is it?” And the trick of waving a heap of bureaucratic papers in
their faces and laughing will not work.

At this point, an ungovernable democracy full of endless woe
will come onto the scene, and this is something that all of us must
be apprehensive of.


Naturally, I would like to make a contribution to making Russia
free and prosperous, but I am also ready to be tolerant if the
government decides I must stay in jail.
As a rank-and-file, post-Soviet prisoner, I feel pity for the
greedy people who acted so brutally and senselessly toward the tens
of thousands of YUKOS’ stockholders. They will fear a future of new
generations of people who are willing to “take away and divide,” as
well as farcical, as opposed to genuine, justice. Only a handful of
federal television channel viewers will continue to believe that
the current actions aim to defend the interests of all people.

But I have even more pity for the people in power who believe
they are doing a good thing for the nation’s benefit. The road to
hell is paved with good intentions, and the logic of history proves
that building a modern economy is incompatible with repressive
political methods, as well as the forceful re-division of property
in the interests of certain groups. Furthermore, this machinery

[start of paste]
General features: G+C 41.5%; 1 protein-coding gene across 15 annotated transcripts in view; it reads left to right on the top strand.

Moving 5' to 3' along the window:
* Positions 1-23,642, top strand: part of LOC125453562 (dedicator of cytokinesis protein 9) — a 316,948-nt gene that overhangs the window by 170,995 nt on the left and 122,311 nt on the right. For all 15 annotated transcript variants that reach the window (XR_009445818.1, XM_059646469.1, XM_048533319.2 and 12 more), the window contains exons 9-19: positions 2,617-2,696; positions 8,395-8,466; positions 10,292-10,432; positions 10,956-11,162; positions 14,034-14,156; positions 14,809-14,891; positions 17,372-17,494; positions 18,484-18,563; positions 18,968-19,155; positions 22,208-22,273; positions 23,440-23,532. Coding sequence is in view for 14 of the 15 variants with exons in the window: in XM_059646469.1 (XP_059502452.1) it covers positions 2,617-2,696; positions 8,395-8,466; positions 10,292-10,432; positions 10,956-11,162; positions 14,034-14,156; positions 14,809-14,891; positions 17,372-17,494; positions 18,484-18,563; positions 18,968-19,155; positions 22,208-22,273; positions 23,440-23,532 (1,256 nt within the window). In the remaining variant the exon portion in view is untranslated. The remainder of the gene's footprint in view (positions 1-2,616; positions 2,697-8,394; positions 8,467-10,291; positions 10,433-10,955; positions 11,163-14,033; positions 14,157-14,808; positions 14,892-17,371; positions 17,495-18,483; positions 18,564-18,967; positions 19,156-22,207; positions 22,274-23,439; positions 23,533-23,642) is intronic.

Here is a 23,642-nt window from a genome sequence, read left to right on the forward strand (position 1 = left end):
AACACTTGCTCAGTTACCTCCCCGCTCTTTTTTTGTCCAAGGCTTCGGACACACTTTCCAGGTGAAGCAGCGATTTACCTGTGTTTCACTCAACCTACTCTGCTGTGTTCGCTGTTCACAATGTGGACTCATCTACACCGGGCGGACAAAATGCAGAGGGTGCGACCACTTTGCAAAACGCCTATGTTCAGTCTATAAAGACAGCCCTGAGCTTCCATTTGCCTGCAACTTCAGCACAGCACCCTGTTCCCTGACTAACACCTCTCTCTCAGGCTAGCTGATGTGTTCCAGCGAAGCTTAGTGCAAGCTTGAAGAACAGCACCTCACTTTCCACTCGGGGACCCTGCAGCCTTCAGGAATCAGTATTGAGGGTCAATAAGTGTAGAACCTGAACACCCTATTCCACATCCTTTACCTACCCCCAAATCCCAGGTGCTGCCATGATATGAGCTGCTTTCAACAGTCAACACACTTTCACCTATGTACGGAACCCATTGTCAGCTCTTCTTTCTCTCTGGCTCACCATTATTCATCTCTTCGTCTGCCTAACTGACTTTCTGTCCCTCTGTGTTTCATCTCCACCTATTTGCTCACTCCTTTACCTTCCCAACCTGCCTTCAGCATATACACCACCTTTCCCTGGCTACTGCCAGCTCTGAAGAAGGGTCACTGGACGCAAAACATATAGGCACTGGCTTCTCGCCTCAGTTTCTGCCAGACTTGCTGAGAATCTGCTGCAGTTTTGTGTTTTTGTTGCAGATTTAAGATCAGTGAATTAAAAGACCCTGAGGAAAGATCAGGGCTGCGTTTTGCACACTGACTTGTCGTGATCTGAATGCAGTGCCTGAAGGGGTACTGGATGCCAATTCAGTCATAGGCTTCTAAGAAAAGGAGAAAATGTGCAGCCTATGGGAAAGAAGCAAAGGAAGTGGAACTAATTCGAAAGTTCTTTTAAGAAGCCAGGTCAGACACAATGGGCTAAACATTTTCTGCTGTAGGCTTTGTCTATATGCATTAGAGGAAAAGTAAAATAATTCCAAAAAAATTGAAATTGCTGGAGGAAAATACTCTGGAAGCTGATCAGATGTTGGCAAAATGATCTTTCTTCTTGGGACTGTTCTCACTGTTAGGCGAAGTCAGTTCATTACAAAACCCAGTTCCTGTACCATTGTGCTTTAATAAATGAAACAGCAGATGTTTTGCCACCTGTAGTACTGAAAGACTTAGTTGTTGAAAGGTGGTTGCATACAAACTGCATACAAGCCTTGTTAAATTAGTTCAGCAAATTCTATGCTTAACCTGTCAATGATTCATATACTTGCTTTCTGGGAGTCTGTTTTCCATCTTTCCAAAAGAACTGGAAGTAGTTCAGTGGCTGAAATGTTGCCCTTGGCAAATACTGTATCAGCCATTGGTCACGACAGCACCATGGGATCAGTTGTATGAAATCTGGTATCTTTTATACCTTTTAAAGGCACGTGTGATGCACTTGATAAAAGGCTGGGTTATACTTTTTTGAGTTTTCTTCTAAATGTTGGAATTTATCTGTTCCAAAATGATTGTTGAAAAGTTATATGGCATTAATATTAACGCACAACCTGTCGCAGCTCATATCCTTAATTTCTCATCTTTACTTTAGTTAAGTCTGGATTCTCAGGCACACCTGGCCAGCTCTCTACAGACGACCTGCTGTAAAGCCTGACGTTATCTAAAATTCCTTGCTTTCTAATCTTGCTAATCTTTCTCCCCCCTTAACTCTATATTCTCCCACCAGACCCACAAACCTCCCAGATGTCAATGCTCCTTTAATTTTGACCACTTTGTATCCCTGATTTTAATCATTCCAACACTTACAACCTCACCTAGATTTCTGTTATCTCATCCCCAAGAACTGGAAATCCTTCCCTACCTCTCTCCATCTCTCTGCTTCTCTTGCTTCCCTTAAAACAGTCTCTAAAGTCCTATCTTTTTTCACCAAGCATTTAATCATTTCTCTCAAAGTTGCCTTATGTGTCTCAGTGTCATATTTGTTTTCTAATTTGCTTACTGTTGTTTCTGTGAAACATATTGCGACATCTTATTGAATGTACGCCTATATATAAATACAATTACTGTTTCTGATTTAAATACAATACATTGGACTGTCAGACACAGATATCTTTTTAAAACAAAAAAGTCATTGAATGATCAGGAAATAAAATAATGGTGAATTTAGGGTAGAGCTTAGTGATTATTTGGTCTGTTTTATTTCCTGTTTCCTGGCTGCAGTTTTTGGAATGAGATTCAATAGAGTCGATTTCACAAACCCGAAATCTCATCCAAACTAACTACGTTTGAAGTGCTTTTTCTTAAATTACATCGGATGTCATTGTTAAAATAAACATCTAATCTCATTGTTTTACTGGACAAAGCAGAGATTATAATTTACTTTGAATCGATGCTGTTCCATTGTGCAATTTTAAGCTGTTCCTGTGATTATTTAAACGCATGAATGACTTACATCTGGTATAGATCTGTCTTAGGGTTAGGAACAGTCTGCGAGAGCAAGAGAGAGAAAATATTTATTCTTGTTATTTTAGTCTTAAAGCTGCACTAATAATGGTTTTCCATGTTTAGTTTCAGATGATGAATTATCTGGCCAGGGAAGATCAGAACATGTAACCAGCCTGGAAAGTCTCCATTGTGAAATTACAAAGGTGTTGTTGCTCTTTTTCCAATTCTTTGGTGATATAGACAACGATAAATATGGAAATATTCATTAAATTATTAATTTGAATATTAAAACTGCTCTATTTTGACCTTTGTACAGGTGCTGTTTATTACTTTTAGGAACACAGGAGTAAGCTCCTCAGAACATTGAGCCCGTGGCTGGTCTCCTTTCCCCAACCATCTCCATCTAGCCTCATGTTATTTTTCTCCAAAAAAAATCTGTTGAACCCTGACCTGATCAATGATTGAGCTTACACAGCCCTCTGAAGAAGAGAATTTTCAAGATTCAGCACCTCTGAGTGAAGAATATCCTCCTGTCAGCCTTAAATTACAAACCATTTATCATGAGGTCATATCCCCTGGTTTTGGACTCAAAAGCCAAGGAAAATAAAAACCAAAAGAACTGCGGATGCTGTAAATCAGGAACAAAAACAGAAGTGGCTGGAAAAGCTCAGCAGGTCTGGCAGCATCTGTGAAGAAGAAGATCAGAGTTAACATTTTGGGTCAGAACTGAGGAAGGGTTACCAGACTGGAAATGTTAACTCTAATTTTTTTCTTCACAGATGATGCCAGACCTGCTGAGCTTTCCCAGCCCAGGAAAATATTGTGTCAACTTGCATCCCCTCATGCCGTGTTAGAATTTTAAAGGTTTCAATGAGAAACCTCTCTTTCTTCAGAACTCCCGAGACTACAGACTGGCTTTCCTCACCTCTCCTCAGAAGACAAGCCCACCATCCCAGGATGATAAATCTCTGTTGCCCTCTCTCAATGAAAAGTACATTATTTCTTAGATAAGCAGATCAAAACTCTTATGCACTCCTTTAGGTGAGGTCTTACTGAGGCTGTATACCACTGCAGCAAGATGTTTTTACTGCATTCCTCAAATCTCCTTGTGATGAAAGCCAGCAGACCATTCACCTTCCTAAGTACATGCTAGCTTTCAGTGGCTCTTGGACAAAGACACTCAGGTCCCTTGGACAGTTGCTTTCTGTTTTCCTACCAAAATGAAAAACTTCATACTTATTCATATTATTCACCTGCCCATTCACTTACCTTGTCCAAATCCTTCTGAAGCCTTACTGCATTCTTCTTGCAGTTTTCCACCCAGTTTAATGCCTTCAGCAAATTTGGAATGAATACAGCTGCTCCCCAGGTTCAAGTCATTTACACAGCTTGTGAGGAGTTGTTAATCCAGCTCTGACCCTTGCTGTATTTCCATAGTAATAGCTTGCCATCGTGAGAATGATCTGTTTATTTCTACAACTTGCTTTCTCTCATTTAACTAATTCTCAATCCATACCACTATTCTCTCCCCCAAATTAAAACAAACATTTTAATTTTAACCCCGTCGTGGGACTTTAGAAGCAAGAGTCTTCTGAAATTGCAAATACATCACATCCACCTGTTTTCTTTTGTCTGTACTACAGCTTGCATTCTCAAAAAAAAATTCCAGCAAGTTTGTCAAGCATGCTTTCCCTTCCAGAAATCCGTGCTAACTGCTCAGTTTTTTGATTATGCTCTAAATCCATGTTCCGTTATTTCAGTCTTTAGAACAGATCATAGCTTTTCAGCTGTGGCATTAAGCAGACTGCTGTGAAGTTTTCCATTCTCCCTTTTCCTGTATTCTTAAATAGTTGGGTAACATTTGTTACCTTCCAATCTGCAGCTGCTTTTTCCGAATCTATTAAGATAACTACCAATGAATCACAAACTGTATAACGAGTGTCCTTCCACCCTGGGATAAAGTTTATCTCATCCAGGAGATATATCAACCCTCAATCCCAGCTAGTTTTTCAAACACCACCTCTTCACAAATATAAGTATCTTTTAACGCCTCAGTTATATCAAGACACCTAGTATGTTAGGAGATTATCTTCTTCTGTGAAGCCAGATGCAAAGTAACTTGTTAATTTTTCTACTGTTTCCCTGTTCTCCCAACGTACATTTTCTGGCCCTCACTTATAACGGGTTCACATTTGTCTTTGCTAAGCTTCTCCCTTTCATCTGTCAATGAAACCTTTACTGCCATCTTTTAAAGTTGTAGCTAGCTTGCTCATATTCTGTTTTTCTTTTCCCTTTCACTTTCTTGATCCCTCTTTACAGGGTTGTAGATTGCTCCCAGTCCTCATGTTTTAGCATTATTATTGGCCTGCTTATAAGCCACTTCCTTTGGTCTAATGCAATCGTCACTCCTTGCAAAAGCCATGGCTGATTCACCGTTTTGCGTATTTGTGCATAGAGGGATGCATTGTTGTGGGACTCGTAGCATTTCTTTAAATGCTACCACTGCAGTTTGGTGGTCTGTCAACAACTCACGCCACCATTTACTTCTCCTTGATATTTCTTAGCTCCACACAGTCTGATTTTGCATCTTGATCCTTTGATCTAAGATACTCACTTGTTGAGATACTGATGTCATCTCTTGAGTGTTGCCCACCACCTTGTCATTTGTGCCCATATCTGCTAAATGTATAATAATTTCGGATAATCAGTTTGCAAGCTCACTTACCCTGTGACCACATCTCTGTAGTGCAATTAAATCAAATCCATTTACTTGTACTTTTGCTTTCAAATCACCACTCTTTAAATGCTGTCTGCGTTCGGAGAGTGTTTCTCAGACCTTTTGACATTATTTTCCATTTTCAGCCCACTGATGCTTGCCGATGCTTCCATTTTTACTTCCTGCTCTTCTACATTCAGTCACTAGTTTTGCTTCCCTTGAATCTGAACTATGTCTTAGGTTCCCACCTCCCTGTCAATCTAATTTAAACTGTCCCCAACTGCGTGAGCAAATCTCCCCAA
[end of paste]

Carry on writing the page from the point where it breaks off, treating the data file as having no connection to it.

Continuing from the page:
will not limit its actions to Khodorkovsky, YUKOS, or the
oligarchs. It will victimize many others, including the architects
and builders of the machinery.

My persecutors know perfectly well that the criminal case
against me does not contain a single proof of my guilt, but that
does not matter. They will conjure up other charges against me,
say, for example, that I had committed arson in the Moscow Manege,
or instigated an economic counter-revolution. I have been informed
that they consider marooning me for another five years, or longer,
since they are afraid that I will avenge myself.

Those artless people judge others by their yardstick. Relax,
guys, I am not going to play the role of Count Monte Cristo. I find
much more importance and comfort in breathing fresh spring air and
having time with my children who will go to a regular Moscow school
than sorting out my past.

I thank God that I have realized – and my persecutors have not –
that earning lots of money is far from being the only (and is
probably far from being the main) meaning of work. I am past the
period of making lots of money. And with this burden now gone, I
intend to work for the benefit of generations that will soon
inherit this country, the generations that will have new values and
new hopes.